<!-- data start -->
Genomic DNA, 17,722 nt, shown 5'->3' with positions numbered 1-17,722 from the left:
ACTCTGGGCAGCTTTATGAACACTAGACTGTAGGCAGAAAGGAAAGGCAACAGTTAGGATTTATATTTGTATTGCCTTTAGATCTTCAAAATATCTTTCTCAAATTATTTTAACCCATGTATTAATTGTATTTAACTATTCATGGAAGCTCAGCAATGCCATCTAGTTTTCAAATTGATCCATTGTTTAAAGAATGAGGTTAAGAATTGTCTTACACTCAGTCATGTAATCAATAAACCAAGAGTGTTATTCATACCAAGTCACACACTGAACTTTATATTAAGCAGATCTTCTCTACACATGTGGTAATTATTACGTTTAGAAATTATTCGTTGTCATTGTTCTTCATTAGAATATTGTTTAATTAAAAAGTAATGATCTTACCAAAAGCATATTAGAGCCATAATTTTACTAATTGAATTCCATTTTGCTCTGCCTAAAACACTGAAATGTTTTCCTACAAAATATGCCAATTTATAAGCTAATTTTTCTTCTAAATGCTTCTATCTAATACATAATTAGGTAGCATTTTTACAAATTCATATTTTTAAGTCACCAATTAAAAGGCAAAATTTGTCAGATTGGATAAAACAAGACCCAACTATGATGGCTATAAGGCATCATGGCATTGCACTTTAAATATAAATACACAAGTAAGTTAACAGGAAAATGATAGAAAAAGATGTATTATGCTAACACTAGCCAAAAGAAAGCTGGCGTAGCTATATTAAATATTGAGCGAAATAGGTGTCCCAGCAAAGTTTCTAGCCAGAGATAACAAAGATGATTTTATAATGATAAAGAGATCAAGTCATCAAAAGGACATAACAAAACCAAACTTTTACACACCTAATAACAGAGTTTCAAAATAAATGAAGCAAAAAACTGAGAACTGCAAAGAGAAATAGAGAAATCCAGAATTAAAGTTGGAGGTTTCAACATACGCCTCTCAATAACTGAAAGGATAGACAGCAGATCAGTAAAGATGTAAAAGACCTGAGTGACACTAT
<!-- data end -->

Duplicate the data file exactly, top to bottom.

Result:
Genomic DNA, 17,722 nt, shown 5'->3' with positions numbered 1-17,722 from the left:
ACTCTGGGCAGCTTTATGAACACTAGACTGTAGGCAGAAAGGAAAGGCAACAGTTAGGATTTATATTTGTATTGCCTTTAGATCTTCAAAATATCTTTCTCAAATTATTTTAACCCATGTATTAATTGTATTTAACTATTCATGGAAGCTCAGCAATGCCATCTAGTTTTCAAATTGATCCATTGTTTAAAGAATGAGGTTAAGAATTGTCTTACACTCAGTCATGTAATCAATAAACCAAGAGTGTTATTCATACCAAGTCACACACTGAACTTTATATTAAGCAGATCTTCTCTACACATGTGGTAATTATTACGTTTAGAAATTATTCGTTGTCATTGTTCTTCATTAGAATATTGTTTAATTAAAAAGTAATGATCTTACCAAAAGCATATTAGAGCCATAATTTTACTAATTGAATTCCATTTTGCTCTGCCTAAAACACTGAAATGTTTTCCTACAAAATATGCCAATTTATAAGCTAATTTTTCTTCTAAATGCTTCTATCTAATACATAATTAGGTAGCATTTTTACAAATTCATATTTTTAAGTCACCAATTAAAAGGCAAAATTTGTCAGATTGGATAAAACAAGACCCAACTATGATGGCTATAAGGCATCATGGCATTGCACTTTAAATATAAATACACAAGTAAGTTAACAGGAAAATGATAGAAAAAGATGTATTATGCTAACACTAGCCAAAAGAAAGCTGGCGTAGCTATATTAAATATTGAGCGAAATAGGTGTCCCAGCAAAGTTTCTAGCCAGAGATAACAAAGATGATTTTATAATGATAAAGAGATCAAGTCATCAAAAGGACATAACAAAACCAAACTTTTACACACCTAATAACAGAGTTTCAAAATAAATGAAGCAAAAAACTGAGAACTGCAAAGAGAAATAGAGAAATCCAGAATTAAAGTTGGAGGTTTCAACATACGCCTCTCAATAACTGAAAGGATAGACAGCAGATCAGTAAAGATGTAAAAGACCTGAGTGACACTAT